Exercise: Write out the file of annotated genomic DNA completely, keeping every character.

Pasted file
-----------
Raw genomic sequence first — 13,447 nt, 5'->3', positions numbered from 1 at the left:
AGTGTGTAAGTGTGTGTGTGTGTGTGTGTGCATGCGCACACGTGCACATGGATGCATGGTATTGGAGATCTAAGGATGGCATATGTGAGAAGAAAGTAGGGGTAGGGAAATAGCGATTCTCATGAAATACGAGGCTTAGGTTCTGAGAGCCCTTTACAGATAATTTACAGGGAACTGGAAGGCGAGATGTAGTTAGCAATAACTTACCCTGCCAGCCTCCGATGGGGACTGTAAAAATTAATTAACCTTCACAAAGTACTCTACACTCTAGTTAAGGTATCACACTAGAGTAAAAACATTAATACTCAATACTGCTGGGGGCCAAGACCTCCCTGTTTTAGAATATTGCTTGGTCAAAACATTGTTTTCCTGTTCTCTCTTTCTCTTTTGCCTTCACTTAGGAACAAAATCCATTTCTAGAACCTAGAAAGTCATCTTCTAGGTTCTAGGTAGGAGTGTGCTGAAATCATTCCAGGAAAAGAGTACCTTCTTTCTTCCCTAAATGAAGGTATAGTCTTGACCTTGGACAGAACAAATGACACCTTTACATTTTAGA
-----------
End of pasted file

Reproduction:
Raw genomic sequence first — 13,447 nt, 5'->3', positions numbered from 1 at the left:
AGTGTGTAAGTGTGTGTGTGTGTGTGTGTGCATGCGCACACGTGCACATGGATGCATGGTATTGGAGATCTAAGGATGGCATATGTGAGAAGAAAGTAGGGGTAGGGAAATAGCGATTCTCATGAAATACGAGGCTTAGGTTCTGAGAGCCCTTTACAGATAATTTACAGGGAACTGGAAGGCGAGATGTAGTTAGCAATAACTTACCCTGCCAGCCTCCGATGGGGACTGTAAAAATTAATTAACCTTCACAAAGTACTCTACACTCTAGTTAAGGTATCACACTAGAGTAAAAACATTAATACTCAATACTGCTGGGGGCCAAGACCTCCCTGTTTTAGAATATTGCTTGGTCAAAACATTGTTTTCCTGTTCTCTCTTTCTCTTTTGCCTTCACTTAGGAACAAAATCCATTTCTAGAACCTAGAAAGTCATCTTCTAGGTTCTAGGTAGGAGTGTGCTGAAATCATTCCAGGAAAAGAGTACCTTCTTTCTTCCCTAAATGAAGGTATAGTCTTGACCTTGGACAGAACAAATGACACCTTTACATTTTAGA